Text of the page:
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The incompleteness theorems show that for every sufficiently strong consistent formal system of mathematics there are mathematical statements undecided relative to the system.1 A natural and intriguing question is whether there are mathematical statements that are in some sense absolutely undecidable, that is, undecidable relative to any set of axioms that are justified. Gödel was quick to point out that his original incompleteness theorems did not produce instances of absolute undecidability and hence did not undermine Hilbert’s conviction that for every precisely formulated mathematical question there is a definite and discoverable answer. However, in his subsequent work in set theory, Gödel uncovered what he initially regarded as a plausible candidate for an absolutely undecidable statement. Furthermore, he expressed the hope that one might actually prove this. Eventually he came to reject this view and, moving to the other extreme, expressed the ∗I am indebted to John Steel and Hugh Woodin for introducing me to the subject and sharing their insights into Gödel’s program. I am also indebted to Charles Parsons for his work on Gödel, in particular, his 1995. I would like to thank Andrés Caicedo and Penelope Maddy for extensive and very helpful comments and suggestions. I would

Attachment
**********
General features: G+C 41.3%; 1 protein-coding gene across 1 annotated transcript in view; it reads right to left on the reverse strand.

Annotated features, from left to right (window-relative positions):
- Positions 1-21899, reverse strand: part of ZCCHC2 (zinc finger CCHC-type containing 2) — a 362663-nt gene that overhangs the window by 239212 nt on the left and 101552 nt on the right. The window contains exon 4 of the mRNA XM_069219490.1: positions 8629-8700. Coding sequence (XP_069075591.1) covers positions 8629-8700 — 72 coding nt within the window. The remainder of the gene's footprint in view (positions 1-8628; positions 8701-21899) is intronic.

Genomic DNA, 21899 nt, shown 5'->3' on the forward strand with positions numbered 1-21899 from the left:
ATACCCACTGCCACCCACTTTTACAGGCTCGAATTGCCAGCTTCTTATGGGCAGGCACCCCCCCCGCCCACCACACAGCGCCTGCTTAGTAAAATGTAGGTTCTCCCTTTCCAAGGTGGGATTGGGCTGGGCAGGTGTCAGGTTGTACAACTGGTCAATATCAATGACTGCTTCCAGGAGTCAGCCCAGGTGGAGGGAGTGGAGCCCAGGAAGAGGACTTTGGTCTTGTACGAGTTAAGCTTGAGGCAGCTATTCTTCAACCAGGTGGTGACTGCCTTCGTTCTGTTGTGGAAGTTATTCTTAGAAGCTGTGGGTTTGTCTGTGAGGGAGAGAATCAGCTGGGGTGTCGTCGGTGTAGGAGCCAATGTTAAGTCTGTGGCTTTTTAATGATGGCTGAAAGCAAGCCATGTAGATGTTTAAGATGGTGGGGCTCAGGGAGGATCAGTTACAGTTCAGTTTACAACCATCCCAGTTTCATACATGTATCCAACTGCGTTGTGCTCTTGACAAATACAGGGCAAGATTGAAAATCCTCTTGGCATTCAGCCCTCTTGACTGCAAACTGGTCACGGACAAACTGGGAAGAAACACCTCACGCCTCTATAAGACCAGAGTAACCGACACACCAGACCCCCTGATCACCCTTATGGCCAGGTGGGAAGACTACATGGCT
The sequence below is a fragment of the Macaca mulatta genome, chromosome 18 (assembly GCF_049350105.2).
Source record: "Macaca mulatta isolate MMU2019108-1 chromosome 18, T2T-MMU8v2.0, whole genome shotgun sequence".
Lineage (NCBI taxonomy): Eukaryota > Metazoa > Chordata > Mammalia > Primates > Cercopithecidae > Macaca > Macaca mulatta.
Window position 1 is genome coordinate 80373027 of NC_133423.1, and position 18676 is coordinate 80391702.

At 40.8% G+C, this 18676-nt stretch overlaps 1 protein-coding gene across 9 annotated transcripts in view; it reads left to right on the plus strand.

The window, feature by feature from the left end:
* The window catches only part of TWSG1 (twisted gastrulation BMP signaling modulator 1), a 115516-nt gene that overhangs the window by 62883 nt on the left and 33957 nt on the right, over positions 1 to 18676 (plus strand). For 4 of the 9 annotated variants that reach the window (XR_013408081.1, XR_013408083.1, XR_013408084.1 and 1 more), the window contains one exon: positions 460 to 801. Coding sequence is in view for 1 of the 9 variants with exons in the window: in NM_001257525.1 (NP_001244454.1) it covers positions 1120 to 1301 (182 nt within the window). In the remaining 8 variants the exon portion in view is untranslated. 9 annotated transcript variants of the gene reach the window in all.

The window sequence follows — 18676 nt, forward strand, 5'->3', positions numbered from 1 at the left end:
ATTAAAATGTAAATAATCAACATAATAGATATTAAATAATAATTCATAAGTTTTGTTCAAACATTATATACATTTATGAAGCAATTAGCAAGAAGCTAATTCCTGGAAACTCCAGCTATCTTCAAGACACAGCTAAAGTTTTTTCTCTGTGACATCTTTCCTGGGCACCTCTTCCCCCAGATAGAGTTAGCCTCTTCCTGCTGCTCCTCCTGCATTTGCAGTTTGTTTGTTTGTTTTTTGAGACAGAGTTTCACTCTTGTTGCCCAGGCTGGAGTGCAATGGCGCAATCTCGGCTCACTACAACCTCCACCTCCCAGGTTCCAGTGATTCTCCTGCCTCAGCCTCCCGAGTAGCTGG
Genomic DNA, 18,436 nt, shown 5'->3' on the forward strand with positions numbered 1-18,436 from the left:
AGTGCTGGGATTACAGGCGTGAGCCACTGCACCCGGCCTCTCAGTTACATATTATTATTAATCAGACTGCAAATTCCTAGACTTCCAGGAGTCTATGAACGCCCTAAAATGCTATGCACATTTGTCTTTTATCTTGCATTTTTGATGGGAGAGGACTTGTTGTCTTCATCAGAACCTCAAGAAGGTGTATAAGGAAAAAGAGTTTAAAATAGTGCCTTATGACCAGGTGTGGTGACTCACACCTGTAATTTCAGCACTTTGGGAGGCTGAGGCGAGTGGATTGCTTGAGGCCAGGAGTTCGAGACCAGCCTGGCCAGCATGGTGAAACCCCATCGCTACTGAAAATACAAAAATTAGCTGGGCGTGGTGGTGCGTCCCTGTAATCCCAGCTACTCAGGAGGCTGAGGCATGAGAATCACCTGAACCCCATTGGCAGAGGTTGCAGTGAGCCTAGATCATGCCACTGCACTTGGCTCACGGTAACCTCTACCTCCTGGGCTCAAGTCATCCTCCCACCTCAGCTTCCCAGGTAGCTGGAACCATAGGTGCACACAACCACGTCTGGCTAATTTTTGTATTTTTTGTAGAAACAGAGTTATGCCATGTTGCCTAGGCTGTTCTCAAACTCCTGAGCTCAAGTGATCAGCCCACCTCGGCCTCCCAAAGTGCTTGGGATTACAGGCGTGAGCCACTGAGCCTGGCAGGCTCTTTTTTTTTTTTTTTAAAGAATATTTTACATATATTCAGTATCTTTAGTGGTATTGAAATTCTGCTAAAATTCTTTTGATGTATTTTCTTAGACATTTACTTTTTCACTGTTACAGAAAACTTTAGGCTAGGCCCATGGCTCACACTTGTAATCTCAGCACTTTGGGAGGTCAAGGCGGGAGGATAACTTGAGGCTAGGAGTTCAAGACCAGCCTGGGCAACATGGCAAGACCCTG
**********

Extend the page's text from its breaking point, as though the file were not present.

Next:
Does Reductive Proof Theory Have A Viable Rationale?
 Erkenntnis
, 2000
"... The goals of reduction and reductionism in the natural sciences are mainly explanatory in character, while those in mathematics are primarily foundational. In contrast to global reductionist programs which aim to reduce all of mathematics to one supposedly "universal " system or founda ..."
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The goals of reduction and reductionism in the natural sciences are mainly explanatory in character, while those in mathematics are primarily foundational. In contrast to global reductionist programs which aim to reduce all of mathematics to one supposedly "universal " system or foundational scheme, reductive proof theory pursues local reductions of one formal system to another which is more justified in some sense. In this direction, two specific rationales have been proposed as aims for reductive proof theory, the constructive consistencyproof rationale and the foundational reduction rationale. However, recent advances in proof theory force one to consider the viability of these rationales. Despite the genuine problems of foundational significance raised by that work, the paper concludes with a defense of reductive proof theory at a minimum as one of the principal means to lay out what rests on what in mathematics. In an extensive appendix to the paper, various reducti...